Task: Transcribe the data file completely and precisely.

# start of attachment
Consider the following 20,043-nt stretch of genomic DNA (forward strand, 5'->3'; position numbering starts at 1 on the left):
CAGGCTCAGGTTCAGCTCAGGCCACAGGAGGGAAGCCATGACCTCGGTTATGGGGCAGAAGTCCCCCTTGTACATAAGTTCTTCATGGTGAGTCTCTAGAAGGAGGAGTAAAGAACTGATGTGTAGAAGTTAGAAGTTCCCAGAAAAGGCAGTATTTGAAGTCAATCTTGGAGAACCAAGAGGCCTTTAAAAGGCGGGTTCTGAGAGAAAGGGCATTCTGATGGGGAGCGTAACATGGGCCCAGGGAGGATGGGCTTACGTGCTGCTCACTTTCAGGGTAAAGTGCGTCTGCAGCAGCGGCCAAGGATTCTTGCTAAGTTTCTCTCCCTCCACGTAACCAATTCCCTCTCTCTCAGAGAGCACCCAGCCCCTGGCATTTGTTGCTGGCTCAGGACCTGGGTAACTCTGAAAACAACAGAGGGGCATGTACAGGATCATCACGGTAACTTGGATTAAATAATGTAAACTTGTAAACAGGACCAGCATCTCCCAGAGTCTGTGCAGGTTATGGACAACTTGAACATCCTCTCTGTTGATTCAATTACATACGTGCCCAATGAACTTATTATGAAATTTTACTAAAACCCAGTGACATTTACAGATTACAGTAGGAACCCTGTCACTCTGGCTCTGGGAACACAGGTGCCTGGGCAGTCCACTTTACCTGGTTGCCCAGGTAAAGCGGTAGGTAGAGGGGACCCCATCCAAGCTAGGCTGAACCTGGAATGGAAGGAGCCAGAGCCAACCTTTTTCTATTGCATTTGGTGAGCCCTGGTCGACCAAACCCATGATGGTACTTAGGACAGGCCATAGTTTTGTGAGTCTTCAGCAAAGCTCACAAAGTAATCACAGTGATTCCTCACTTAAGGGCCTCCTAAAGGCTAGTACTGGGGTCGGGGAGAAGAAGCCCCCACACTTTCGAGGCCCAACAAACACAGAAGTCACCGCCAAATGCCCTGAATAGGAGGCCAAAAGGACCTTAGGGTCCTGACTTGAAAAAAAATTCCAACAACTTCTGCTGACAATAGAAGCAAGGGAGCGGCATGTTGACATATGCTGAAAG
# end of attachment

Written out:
Consider the following 20,043-nt stretch of genomic DNA (forward strand, 5'->3'; position numbering starts at 1 on the left):
CAGGCTCAGGTTCAGCTCAGGCCACAGGAGGGAAGCCATGACCTCGGTTATGGGGCAGAAGTCCCCCTTGTACATAAGTTCTTCATGGTGAGTCTCTAGAAGGAGGAGTAAAGAACTGATGTGTAGAAGTTAGAAGTTCCCAGAAAAGGCAGTATTTGAAGTCAATCTTGGAGAACCAAGAGGCCTTTAAAAGGCGGGTTCTGAGAGAAAGGGCATTCTGATGGGGAGCGTAACATGGGCCCAGGGAGGATGGGCTTACGTGCTGCTCACTTTCAGGGTAAAGTGCGTCTGCAGCAGCGGCCAAGGATTCTTGCTAAGTTTCTCTCCCTCCACGTAACCAATTCCCTCTCTCTCAGAGAGCACCCAGCCCCTGGCATTTGTTGCTGGCTCAGGACCTGGGTAACTCTGAAAACAACAGAGGGGCATGTACAGGATCATCACGGTAACTTGGATTAAATAATGTAAACTTGTAAACAGGACCAGCATCTCCCAGAGTCTGTGCAGGTTATGGACAACTTGAACATCCTCTCTGTTGATTCAATTACATACGTGCCCAATGAACTTATTATGAAATTTTACTAAAACCCAGTGACATTTACAGATTACAGTAGGAACCCTGTCACTCTGGCTCTGGGAACACAGGTGCCTGGGCAGTCCACTTTACCTGGTTGCCCAGGTAAAGCGGTAGGTAGAGGGGACCCCATCCAAGCTAGGCTGAACCTGGAATGGAAGGAGCCAGAGCCAACCTTTTTCTATTGCATTTGGTGAGCCCTGGTCGACCAAACCCATGATGGTACTTAGGACAGGCCATAGTTTTGTGAGTCTTCAGCAAAGCTCACAAAGTAATCACAGTGATTCCTCACTTAAGGGCCTCCTAAAGGCTAGTACTGGGGTCGGGGAGAAGAAGCCCCCACACTTTCGAGGCCCAACAAACACAGAAGTCACCGCCAAATGCCCTGAATAGGAGGCCAAAAGGACCTTAGGGTCCTGACTTGAAAAAAAATTCCAACAACTTCTGCTGACAATAGAAGCAAGGGAGCGGCATGTTGACATATGCTGAAAG